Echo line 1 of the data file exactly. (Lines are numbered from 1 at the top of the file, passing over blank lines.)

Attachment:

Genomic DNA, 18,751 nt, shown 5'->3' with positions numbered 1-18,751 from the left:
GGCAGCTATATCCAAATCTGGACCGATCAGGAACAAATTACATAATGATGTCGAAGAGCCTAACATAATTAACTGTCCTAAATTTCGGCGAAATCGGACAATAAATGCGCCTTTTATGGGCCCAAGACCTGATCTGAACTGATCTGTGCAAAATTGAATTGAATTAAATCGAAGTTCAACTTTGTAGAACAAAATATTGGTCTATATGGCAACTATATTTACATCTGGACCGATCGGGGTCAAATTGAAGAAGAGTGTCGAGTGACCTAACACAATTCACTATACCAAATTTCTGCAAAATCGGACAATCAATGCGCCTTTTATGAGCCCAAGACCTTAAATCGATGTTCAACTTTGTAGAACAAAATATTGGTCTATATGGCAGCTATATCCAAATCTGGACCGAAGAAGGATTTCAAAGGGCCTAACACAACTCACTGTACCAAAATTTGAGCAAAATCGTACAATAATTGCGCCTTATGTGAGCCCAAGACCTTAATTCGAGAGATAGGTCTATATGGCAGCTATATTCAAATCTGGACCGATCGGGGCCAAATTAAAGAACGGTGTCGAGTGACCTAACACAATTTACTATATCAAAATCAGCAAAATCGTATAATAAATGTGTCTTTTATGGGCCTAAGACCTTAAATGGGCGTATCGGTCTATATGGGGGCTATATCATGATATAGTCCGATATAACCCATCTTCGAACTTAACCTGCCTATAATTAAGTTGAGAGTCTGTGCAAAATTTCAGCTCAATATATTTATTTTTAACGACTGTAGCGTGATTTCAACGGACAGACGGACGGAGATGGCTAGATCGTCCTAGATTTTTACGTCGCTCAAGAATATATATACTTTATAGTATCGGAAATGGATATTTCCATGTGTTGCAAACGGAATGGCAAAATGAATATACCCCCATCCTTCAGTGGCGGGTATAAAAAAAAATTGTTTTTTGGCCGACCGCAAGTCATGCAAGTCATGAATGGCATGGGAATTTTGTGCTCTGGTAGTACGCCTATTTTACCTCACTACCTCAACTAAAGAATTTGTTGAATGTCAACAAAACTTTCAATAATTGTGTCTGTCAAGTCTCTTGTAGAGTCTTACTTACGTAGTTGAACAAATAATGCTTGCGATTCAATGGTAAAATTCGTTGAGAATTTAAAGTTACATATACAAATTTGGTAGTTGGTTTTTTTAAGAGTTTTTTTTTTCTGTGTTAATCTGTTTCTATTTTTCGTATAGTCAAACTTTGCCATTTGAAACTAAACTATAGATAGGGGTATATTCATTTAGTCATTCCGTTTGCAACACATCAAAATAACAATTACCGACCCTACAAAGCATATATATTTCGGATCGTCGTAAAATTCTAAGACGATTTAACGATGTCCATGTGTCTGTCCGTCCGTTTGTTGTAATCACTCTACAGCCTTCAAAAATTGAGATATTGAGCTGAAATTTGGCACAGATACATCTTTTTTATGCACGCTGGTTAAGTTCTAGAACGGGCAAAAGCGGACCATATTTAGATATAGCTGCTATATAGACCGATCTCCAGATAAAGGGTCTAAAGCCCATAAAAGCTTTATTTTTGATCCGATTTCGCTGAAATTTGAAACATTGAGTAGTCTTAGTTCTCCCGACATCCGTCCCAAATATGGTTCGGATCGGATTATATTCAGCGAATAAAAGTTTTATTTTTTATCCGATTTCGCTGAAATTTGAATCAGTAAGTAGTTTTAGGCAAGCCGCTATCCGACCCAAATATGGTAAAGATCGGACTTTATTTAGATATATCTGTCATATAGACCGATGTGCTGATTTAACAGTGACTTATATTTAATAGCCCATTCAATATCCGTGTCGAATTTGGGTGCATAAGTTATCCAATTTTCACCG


Genomic DNA, 18,751 nt, shown 5'->3' with positions numbered 1-18,751 from the left: